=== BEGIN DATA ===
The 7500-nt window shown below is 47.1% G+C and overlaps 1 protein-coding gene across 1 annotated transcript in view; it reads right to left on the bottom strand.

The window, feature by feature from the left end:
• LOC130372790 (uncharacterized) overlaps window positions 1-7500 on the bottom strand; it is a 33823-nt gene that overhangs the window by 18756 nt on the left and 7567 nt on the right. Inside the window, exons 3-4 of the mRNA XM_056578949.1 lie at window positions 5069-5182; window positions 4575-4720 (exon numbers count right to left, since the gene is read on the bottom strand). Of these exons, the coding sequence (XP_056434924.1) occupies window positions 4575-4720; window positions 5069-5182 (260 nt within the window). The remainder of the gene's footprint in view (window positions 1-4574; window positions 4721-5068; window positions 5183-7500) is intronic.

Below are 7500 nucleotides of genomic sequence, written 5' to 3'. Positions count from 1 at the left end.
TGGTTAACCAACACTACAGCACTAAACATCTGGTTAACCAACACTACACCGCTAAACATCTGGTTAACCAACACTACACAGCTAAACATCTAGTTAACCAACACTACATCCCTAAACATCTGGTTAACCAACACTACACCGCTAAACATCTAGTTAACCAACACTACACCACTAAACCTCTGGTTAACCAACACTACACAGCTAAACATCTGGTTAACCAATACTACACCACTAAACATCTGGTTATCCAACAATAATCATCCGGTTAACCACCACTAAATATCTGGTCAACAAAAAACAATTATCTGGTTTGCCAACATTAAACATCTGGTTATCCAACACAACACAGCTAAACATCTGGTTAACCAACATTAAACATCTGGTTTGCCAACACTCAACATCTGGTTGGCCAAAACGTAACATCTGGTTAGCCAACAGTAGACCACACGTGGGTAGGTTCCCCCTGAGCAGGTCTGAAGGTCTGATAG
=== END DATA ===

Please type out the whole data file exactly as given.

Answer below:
The 7500-nt window shown below is 47.1% G+C and overlaps 1 protein-coding gene across 1 annotated transcript in view; it reads right to left on the bottom strand.

The window, feature by feature from the left end:
• LOC130372790 (uncharacterized) overlaps window positions 1-7500 on the bottom strand; it is a 33823-nt gene that overhangs the window by 18756 nt on the left and 7567 nt on the right. Inside the window, exons 3-4 of the mRNA XM_056578949.1 lie at window positions 5069-5182; window positions 4575-4720 (exon numbers count right to left, since the gene is read on the bottom strand). Of these exons, the coding sequence (XP_056434924.1) occupies window positions 4575-4720; window positions 5069-5182 (260 nt within the window). The remainder of the gene's footprint in view (window positions 1-4574; window positions 4721-5068; window positions 5183-7500) is intronic.

Below are 7500 nucleotides of genomic sequence, written 5' to 3'. Positions count from 1 at the left end.
TGGTTAACCAACACTACAGCACTAAACATCTGGTTAACCAACACTACACCGCTAAACATCTGGTTAACCAACACTACACAGCTAAACATCTAGTTAACCAACACTACATCCCTAAACATCTGGTTAACCAACACTACACCGCTAAACATCTAGTTAACCAACACTACACCACTAAACCTCTGGTTAACCAACACTACACAGCTAAACATCTGGTTAACCAATACTACACCACTAAACATCTGGTTATCCAACAATAATCATCCGGTTAACCACCACTAAATATCTGGTCAACAAAAAACAATTATCTGGTTTGCCAACATTAAACATCTGGTTATCCAACACAACACAGCTAAACATCTGGTTAACCAACATTAAACATCTGGTTTGCCAACACTCAACATCTGGTTGGCCAAAACGTAACATCTGGTTAGCCAACAGTAGACCACACGTGGGTAGGTTCCCCCTGAGCAGGTCTGAAGGTCTGATAG